• BioEnno make several sizes of LiFePO4 battery, with their 100Ah model costing around $900. It includes a BMS that balances.
  • Starlight Solar sell Lithium Iron Manganese Phosphate (LiFeMnPo4) batteries with a built-in BMS (with a horrible 1980s character-based video monitor). 100Ah for $1300, 500Ah for $4200. The systems are install-it-yourself, but the company claims to have experience with RV-based systems.
  • EVTV sell a 5200Wh (400Ah) battery for $4k. It’s got lots of fancy terms (“MILSPEC” just means it’s built to the specification that the military uses) and it’s hard to know how good the BMS is, but the company does at least have demonstrated experience with lithium battery technology. The provisos they mention apply to pretty much any lithium battery pack.
  • We bought from Balqon. We actually bought their pre-assembled system but it’s very bare-bones and it would have been incredibly easy to make it up ourselves just using their cells and the same BMS bought from a third party. They charge $2950 for a 400Ah system and $4480 for a 750Ah system. These prices are much better per Amp hour than some of the other pre-built options, but I wouldn’t use Balqon because of their poor customer service. Update: As of February 2017, Balqon’s site is down and their Facebook page lists them as “permanently closed.” Their batteries are Winston brand, so you could build your own system with these still if you can find a US vendor.

There are also some all-in-one lithium systems out there. We wouldn’t recommend them – they aren’t typically a good value for money, and they tend to have tiny batteries (100Ah or less). However, if you really, really can’t handle wiring and you want something that will charge your 12v electronics, run your 120v stuff (briefly), and recharge from solar or your house, then look at these options:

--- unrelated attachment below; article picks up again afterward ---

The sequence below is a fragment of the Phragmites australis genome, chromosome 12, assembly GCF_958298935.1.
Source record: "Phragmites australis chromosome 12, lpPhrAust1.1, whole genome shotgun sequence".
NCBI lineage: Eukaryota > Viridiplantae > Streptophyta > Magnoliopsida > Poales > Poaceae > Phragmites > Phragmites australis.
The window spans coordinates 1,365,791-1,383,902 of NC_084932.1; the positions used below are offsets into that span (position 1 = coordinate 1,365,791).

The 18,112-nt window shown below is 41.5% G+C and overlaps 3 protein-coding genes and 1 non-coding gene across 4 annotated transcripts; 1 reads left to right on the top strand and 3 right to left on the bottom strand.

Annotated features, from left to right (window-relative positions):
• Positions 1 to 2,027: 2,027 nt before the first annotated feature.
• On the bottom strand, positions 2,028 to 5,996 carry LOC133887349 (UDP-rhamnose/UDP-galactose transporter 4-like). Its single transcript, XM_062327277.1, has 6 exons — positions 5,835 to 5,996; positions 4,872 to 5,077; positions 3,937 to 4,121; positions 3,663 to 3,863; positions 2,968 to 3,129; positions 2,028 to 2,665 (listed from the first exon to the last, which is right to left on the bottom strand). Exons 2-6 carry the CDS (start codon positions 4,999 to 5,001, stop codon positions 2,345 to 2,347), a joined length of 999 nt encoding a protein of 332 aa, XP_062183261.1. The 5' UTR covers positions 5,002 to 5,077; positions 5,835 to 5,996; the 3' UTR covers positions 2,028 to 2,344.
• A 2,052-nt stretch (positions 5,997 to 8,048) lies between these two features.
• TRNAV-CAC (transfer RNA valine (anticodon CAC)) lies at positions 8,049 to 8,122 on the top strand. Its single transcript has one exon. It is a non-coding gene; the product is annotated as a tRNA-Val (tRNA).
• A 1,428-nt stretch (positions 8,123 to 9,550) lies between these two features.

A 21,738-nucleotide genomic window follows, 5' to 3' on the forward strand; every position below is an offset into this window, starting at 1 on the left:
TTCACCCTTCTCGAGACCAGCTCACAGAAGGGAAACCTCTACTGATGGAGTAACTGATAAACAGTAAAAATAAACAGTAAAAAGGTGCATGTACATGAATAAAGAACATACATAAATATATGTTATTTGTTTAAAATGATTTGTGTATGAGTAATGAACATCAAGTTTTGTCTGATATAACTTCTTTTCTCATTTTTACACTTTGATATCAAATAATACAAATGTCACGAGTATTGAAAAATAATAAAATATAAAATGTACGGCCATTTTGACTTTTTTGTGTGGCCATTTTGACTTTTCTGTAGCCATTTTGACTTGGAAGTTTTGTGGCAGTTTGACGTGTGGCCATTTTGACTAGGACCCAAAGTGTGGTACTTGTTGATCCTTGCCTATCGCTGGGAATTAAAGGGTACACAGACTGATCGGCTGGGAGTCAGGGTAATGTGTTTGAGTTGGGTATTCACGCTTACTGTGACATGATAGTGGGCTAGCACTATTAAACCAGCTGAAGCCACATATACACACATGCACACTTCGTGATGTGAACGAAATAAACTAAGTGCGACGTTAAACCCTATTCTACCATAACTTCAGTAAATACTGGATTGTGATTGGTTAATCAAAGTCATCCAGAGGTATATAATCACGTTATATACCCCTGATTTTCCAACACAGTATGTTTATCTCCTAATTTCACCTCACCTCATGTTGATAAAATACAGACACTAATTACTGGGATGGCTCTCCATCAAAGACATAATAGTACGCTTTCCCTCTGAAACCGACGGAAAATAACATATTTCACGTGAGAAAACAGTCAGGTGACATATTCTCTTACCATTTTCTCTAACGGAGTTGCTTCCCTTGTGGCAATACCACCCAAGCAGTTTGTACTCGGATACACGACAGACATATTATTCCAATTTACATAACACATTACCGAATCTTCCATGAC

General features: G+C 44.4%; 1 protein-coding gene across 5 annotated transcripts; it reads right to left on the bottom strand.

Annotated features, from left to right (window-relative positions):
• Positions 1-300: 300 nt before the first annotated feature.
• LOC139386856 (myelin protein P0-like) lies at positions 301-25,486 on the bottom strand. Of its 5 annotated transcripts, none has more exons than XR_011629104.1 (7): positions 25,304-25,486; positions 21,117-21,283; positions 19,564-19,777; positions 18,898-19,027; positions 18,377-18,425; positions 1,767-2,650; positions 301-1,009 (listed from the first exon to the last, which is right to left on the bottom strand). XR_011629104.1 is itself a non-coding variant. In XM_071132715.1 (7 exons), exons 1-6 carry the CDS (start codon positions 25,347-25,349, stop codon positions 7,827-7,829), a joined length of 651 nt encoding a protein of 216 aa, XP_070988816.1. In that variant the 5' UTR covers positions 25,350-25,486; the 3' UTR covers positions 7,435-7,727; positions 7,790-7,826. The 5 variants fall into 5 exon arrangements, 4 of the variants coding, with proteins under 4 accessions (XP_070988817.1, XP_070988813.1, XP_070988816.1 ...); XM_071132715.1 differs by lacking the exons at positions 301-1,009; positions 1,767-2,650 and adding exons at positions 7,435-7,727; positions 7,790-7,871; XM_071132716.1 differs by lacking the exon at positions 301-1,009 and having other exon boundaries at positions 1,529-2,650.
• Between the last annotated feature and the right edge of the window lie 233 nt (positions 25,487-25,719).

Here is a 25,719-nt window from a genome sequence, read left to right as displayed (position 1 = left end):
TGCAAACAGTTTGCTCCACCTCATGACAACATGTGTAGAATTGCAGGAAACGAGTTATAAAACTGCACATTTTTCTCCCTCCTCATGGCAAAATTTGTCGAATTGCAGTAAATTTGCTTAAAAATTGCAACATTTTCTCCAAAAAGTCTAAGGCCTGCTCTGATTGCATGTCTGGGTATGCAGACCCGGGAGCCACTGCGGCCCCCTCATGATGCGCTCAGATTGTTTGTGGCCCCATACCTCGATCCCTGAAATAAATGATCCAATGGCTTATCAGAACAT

• Goal Zero are selling their “solar generator” in a 1kWh (about 90Ah) Lithium version for $1000 exclusively through Costco. It’s called the Yeti 1000 Lithium and weighs 42lbs. 1500W pure sine wave inverter. That’s not a terrible price compared to the drop-in batteries, but you are still paying a lot for a small quantity of power. These are not LiFePO4 batteries. They are lithium nickel manganese cobalt oxide. That’s not an inherently good or bad thing. The NMC chemistry is also a relatively safe one.
  • The Enerplex Ascent is basically an orange version of the Goal Zero and is available at a very similar price.
  • Bannock make a similar 1.1 kWh lithium-based system called Ilios for around $1800. There are several more of these products out there – for instance , Inergy Kodiak , Solarpod, Humless, and one by Forty2Max with built in solar panels!  None of these are necessarily any better or worse than the Goal Zero, although they don’t have the sexy design touches and they might not have the same manufacturer support or easy return ability if you decide it’s not such a good idea.

Playing the long game

You can probably tell we’re fans of lithium battery technology. If you can afford it, lithium batteries are likely to work out cheaper over their lifetime than lead acid batteries, given the way that most people treat the batteries in their vans.

There’s currently a lot of talk about the price of lithium cells dropping steeply over the next couple of years as more of them become available and the manufacturing technology matures. There’s been a marginal price drop just in the year since we bought our system. There are some people who think it’s best to wait until the prices come down. They buy lead-acid battery systems now, with the intention of replacing them with a lithium setup in 3 to 5 years time when their current batteries die. That might be a good option, but on the other hand it requires an outlay now for devices (charger, etc.) that may not play nicely with a lithium setup. It might also involve buying a generator to keep the lead-acid batteries charged, which you could do without if you bought lithium batteries instead because you can fit more amp-hours into the van. When we bought our system, our thought was that even if we were paying a slight price premium, we would get all the benefits of lithium from day one and not have the hassle of re-building the system a couple of years down the line.

Having said that, there’s nothing wrong with a lead-acid battery system if you’re prepared to give it the oversight and maintenance that it needs, and if you have the storage space and available payload to carry the extra volume and weight of batteries.